Why We Always Buckle Up Our Dogs

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I recently received an email from one of our community members asking if I thought she needed to secure her dog for short drives around town. She enjoyed taking her dog to run errands including going to the bank drive-in and post office and wondered if we secured our dogs for those kind of trips.

In a word: YES.

We all know that most accidents take place close to home. That drive around the block can easily turn into a fender bender…or worse.

And we all know that it makes sense for humans to wear seat belts. According to the CDC, well over a quarter million lives have been saved by seatbelts since 1975. Responsible parents would never think of allowing children to ride in the car unrestrained, even for short drives.

Pet parents have to assume that same level of responsibility and secure their dogs for every trip. Seatbelts save lives.

Securing your dog in the car has the potential to save numerous lives. Consider this:

  • a secured dog won’t distract you while you drive.
  • a secured dog won’t fly through the car if you suddenly brake. An unsecured dog becomes a projectile on a sudden stop, putting his life AND all the lives of all the occupants of the car at risk.
  • a secured dog won’t escape from the car if you should get in an accident and the doors open accidentally or be opened by emergency personnel.
  • a secured dog won’t prevent emergency personnel from entering the car.
  • a secured dog won’t jump from the car on arrival before you can safely leash your dog.

Our dogs always wear the Kurgo Tru-Fit Smart Harness with Plastic Quick Release Buckles. It’s not expensive, starting at just $23 right now and, even in large sizes for our dogs, very reasonably priced at $28. We bought ours over three years ago; they’ve gone on every trip, gotten wet at the lake, gotten sandy at the beach, and still they’re as good as new.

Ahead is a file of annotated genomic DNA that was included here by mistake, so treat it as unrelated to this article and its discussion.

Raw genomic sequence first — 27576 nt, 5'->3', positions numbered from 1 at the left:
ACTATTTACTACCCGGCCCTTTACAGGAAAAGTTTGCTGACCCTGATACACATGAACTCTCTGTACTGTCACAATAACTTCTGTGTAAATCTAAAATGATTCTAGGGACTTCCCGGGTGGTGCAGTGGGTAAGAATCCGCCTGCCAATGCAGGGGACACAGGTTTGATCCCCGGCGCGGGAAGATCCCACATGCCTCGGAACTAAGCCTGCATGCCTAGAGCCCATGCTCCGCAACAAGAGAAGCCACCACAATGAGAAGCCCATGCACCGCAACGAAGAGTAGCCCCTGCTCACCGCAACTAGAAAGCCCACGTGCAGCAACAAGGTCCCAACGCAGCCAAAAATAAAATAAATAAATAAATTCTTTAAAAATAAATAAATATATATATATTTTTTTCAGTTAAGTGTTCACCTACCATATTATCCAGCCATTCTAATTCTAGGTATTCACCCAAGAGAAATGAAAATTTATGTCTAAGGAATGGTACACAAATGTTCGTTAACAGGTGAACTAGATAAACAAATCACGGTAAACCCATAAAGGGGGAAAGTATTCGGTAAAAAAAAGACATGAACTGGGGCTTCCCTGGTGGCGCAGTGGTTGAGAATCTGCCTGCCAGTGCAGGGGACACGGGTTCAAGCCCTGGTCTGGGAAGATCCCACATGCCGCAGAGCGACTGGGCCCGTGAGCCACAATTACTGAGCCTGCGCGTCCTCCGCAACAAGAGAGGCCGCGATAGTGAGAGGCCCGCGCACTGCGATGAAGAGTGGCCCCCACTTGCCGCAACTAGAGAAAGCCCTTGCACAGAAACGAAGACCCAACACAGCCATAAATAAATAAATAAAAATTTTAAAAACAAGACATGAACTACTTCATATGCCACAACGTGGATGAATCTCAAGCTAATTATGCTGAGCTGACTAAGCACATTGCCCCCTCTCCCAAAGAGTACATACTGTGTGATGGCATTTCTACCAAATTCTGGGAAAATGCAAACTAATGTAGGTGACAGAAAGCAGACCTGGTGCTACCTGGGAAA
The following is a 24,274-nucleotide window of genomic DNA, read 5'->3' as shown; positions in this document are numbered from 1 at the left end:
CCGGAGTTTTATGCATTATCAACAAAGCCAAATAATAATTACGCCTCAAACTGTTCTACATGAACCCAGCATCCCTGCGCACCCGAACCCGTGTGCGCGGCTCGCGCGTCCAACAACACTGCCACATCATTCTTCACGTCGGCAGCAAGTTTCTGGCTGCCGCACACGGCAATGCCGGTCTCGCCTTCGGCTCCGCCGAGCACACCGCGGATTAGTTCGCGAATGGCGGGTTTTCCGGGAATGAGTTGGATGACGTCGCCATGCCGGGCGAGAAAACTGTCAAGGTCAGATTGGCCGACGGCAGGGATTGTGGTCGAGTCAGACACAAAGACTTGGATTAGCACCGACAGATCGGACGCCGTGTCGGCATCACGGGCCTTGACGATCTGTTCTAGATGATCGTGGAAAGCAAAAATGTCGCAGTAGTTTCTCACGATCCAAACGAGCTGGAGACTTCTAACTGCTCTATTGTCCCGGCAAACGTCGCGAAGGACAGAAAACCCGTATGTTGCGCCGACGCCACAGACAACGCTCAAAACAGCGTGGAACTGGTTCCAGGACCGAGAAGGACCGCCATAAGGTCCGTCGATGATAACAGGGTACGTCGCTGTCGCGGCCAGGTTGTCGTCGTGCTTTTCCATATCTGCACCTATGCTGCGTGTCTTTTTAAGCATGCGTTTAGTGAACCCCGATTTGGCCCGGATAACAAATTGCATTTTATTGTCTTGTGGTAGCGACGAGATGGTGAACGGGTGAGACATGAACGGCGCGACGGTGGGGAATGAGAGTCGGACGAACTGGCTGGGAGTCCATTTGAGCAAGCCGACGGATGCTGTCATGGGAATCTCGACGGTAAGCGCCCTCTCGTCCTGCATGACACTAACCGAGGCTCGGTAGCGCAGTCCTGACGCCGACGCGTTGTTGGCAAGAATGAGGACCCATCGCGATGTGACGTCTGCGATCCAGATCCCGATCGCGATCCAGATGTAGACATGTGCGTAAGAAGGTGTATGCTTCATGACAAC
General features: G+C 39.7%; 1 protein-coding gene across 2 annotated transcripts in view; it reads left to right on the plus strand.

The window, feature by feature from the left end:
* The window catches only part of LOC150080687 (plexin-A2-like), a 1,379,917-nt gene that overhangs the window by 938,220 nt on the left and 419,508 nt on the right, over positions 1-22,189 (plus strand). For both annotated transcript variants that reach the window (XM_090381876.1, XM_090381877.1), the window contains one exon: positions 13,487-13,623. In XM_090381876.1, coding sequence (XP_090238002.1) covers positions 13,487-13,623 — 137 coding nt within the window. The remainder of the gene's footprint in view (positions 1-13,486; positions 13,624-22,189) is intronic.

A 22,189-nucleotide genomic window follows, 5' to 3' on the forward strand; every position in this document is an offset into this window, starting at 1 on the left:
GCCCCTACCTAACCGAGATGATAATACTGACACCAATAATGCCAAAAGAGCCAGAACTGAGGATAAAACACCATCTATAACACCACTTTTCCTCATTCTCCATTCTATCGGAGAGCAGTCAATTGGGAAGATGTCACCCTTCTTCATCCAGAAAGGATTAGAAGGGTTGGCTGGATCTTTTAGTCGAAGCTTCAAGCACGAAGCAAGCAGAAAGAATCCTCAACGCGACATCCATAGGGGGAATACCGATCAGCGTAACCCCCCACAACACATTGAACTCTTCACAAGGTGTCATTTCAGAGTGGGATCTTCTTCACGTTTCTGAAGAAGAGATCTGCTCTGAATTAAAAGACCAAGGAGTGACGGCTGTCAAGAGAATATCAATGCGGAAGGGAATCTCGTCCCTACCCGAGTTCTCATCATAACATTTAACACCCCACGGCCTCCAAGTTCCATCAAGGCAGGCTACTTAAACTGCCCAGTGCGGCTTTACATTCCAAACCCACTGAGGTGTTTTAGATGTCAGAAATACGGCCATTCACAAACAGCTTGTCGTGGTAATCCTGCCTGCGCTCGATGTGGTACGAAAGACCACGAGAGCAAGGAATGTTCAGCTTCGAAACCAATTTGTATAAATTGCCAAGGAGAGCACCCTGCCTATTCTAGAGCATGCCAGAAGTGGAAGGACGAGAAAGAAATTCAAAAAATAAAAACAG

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Just as children are buckled in the car, we all need to get in the habit of securing our dogs every time we get in the car. Like wearing our own seatbelts, securing your dog in the car is just a matter of habit. Whether you opt for a seatbelt harness, a crate, or a booster seat for your dog, please take a moment to look at the different options for keeping your dog safe in the car.

An accident only takes an instant to happen–and it only takes an instant to make sure your dog is safe in the event of a collision.

Kurgo is a sponsor of DogTipper.com.

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About Paris Permenter

Paris Permenter is the founder and co-publisher of LT Media Group LLC. Along with her husband, John Bigley, she edits DogTipper.com, CatTipper.com, and has authored over 30 books on pets and travel.

  • Sandra

    Unfortunately, there’s lots of evidence showing that these “inexpensive” car restraints for dogs aren’t actually providing them any benefits and may lead to “catastrophic results.” According to a study conducted by the Center for Pet Safety and Subaru, the particular harness you’re using (the Kurgo Tru-Fit) was actually one of the brands tested that proved to be sub-optimal in providing actual life-saving benefits to the pup wearing the device. (source: http://www.consumerreports.org/cro/news/2013/10/pet-restraints-may-be-inadequate-in-a-crash/index.htm).

    In fact, the study showed the ONLY product tested that actually provided pets any benefit is the Clickit Dog Harness by Sleepypod, retail value of $89.99. (source: http://www.wired.com/autopia/2013/10/dog-harness-safety/) <– that includes a link to the study itself, which is found here: http://centerforpetsafety.org/wp-content/uploads/2013/07/2013_cps_harness_study_summary_final.pdf) Pricing for the product found here: http://sleepypod.com/shop/dog-harness/clickit-dog-harness.html)

    My point? Yes, it's important to protect our pets and yes restraining them in the car is a part of that. However, it's important for us to do our homework and find actual studies for these supposed crash tests. The sad truth is most of the claims put on the packaging of these products are unregulated and unproven. Heck, there aren't even currently a set of safety standards of performance for dog harnesses like there are for airbags, seat belts, and child restraints. Hopefully the study I just spoke of will start to change that and help us keep our pets happier and safer. :)

  • http://www.essentiallydogs.com Essentially Dogs

    Hi there-
    Sandra, you are absolutely correct. I wrote about this subject in my blog: http://www.essentiallydogs.com/car-safety-devices-for-dogs-are-important. I also included the doggie crash dummy video. I thought that all devices were equal, but I was surprised at what I found out with a little bit of research.